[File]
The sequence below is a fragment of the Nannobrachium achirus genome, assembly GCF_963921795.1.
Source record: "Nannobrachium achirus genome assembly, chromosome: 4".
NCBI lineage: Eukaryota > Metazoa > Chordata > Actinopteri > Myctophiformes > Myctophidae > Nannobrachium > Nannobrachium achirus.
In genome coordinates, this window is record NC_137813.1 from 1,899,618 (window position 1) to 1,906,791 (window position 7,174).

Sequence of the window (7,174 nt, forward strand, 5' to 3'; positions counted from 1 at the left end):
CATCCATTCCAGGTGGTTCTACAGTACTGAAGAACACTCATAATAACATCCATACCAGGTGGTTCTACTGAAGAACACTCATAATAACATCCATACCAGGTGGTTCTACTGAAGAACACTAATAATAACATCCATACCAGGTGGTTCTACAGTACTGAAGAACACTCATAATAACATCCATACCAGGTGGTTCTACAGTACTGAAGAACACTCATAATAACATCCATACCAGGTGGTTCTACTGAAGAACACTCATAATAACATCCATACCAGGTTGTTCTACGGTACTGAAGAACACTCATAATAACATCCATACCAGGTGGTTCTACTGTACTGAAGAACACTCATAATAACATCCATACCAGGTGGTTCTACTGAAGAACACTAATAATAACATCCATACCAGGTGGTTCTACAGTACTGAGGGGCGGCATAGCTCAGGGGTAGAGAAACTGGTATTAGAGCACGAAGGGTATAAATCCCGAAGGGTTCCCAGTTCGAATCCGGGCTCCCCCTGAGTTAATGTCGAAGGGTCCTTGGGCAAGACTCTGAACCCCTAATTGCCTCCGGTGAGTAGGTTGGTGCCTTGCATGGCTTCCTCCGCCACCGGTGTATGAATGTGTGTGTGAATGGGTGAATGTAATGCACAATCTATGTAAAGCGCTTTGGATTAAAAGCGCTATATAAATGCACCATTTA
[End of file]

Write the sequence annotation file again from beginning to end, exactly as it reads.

The sequence below is a fragment of the Nannobrachium achirus genome, assembly GCF_963921795.1.
Source record: "Nannobrachium achirus genome assembly, chromosome: 4".
NCBI lineage: Eukaryota > Metazoa > Chordata > Actinopteri > Myctophiformes > Myctophidae > Nannobrachium > Nannobrachium achirus.
In genome coordinates, this window is record NC_137813.1 from 1,899,618 (window position 1) to 1,906,791 (window position 7,174).

Sequence of the window (7,174 nt, forward strand, 5' to 3'; positions counted from 1 at the left end):
CATCCATTCCAGGTGGTTCTACAGTACTGAAGAACACTCATAATAACATCCATACCAGGTGGTTCTACTGAAGAACACTCATAATAACATCCATACCAGGTGGTTCTACTGAAGAACACTAATAATAACATCCATACCAGGTGGTTCTACAGTACTGAAGAACACTCATAATAACATCCATACCAGGTGGTTCTACAGTACTGAAGAACACTCATAATAACATCCATACCAGGTGGTTCTACTGAAGAACACTCATAATAACATCCATACCAGGTTGTTCTACGGTACTGAAGAACACTCATAATAACATCCATACCAGGTGGTTCTACTGTACTGAAGAACACTCATAATAACATCCATACCAGGTGGTTCTACTGAAGAACACTAATAATAACATCCATACCAGGTGGTTCTACAGTACTGAGGGGCGGCATAGCTCAGGGGTAGAGAAACTGGTATTAGAGCACGAAGGGTATAAATCCCGAAGGGTTCCCAGTTCGAATCCGGGCTCCCCCTGAGTTAATGTCGAAGGGTCCTTGGGCAAGACTCTGAACCCCTAATTGCCTCCGGTGAGTAGGTTGGTGCCTTGCATGGCTTCCTCCGCCACCGGTGTATGAATGTGTGTGTGAATGGGTGAATGTAATGCACAATCTATGTAAAGCGCTTTGGATTAAAAGCGCTATATAAATGCACCATTTA